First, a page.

October 13, 2011

How to Achieve a High Gloss Varnish Finish on your Wood Projects

After sanding your wood piece with a final sand of P220 grit paper, remove the dust using either a vacuum or a tack cloth. Apply a coat of orange shellac and let it dry for 30-45 minutes. Now apply your first coat of varnish and let it dry for 12-24 hours.

If you apply the second coat the next day, there shouldn’t be any need to sand the first coat because the second will bond chemically to the first. If, however, more than a day has gone by since the first coat, the second coat will no longer chemically bond to the first, so you will need to scuff sand the first coat with P220-P320 grit sandpaper to give that second coat a physical bond.

Now it’s time to level the first two coats. After the second coat has dried for at least 24 hours, sand it with P220 grit sandpaper. Sand with the grain, using a rubber or cork sanding block on flat surfaces to keep the pressure uniform. Use your fingers only when you can find nothing else that will work as a sanding block—and switch to P320 grit so that you don’t cut through on edges or details!

As you level the surface, you should reveal a pattern of dull and shiny areas…the dull areas are the high spots being planed down by the abrasive and the shiny areas are the low spots that haven’t been touched. Don’t try to remove all the shiny areas completely, because you may accidently cut through on the edges.

After removing the sanding dust, apply a third coat of varnish. Let it dry for 12 to 24 hours. Now you’ll need to make a judgment call—do you have an unfilled pore pattern showing or do you feel that your first three coats were fairly thin? If so, now is the time to apply a fourth coat directly over the third. Let the fourth coat dry for 48 hours.

Sand this third or fourth coat with P400 grit SC Waterproof sandpaper, again using a sanding block. Lubricate the paper with water, adding a drop or two of dishwashing detergent to prevent clogging. Frequently wipe away the slurry to check your progress. If the varnish is making little balls on the sandpaper, that is an indication that your varnish needs to dry longer—even several days! Look for the same dull/gloss pattern as before, but aim for having fewer shiny areas and a flatter surface. Wipe down the piece with mineral spirits to remove any dried slurry.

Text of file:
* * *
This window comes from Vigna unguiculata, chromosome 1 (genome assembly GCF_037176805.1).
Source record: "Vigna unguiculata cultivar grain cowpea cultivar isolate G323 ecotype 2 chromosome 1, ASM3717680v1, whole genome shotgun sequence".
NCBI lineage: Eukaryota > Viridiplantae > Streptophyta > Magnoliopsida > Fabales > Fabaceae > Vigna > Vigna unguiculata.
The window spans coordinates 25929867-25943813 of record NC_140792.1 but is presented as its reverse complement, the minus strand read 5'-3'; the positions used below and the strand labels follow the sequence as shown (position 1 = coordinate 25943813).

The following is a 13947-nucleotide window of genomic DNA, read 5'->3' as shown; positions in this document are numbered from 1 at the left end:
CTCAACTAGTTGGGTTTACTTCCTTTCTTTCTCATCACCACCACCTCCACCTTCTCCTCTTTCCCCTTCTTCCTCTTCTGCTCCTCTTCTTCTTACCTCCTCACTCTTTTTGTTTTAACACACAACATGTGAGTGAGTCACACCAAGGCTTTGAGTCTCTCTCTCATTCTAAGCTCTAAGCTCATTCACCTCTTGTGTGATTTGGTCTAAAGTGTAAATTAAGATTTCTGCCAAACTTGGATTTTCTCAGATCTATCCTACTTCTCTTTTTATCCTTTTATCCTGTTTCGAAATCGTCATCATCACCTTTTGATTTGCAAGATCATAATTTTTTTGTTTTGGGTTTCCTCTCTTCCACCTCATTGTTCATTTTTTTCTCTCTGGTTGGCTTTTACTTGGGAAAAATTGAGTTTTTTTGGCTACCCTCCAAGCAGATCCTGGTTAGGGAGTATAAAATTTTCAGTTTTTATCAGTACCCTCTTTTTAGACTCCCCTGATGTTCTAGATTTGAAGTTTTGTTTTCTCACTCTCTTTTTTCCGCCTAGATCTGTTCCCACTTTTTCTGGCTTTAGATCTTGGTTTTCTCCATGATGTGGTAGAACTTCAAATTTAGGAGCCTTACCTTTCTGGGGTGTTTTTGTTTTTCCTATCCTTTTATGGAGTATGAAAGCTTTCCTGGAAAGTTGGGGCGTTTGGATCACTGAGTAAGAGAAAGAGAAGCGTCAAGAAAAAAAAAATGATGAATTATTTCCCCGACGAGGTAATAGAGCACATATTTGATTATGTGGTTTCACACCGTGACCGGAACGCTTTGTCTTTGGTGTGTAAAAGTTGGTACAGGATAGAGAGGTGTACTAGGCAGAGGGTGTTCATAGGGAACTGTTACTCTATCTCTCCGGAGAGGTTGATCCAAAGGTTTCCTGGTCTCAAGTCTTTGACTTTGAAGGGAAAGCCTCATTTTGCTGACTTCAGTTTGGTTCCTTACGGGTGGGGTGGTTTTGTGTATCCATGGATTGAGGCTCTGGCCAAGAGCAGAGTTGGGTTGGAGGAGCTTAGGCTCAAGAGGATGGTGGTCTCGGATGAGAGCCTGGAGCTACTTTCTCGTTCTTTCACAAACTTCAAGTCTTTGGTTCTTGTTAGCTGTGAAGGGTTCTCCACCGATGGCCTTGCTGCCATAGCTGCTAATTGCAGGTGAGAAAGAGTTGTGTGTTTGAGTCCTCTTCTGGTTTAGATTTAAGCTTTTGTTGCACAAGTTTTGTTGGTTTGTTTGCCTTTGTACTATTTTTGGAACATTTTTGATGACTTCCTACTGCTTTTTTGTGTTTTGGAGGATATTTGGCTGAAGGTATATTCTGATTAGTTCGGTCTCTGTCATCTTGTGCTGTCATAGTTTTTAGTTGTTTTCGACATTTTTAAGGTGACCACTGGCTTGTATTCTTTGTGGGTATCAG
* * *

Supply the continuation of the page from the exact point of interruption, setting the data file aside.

For the final coat, thin your varnish with about 15% mineral spirits so that it flows on with virtually no brush marks, filling any hollows. Now let this final coat dry for at least 48 hours—but even longer is better. The harder the finish, the smoother the final result will be!

Now it’s time for your finish sanding. Begin with a light wet sanding in P1000 grit SC Waterproof sandpaper to remove the dust nibs and any small brush marks. If the sandpaper starts clogging, stop sanding and wait another day or two for additional drying of the varnish. Once you are in this final sanding stage, regularly check your progress until 80-90% of the surface is dull. Go light on the edges and small details.

Next, wipe down the piece with a damp sponge and clean water. Repeat the sanding process with sandpaper in P2000 & P3000, being careful to always clean the surface entirely before moving onto the next grit. You should only have a light sprinkling of low, shiny freckles left behind on the flat surfaces. You can continue this process all the way up to a P 5000 grit sandpaper finish if you would like! Finish by rubbing out to the desired sheen with a wax.

You can find all of the sandpaper mentioned in this blog post on Abrasive Resource's Online Store.

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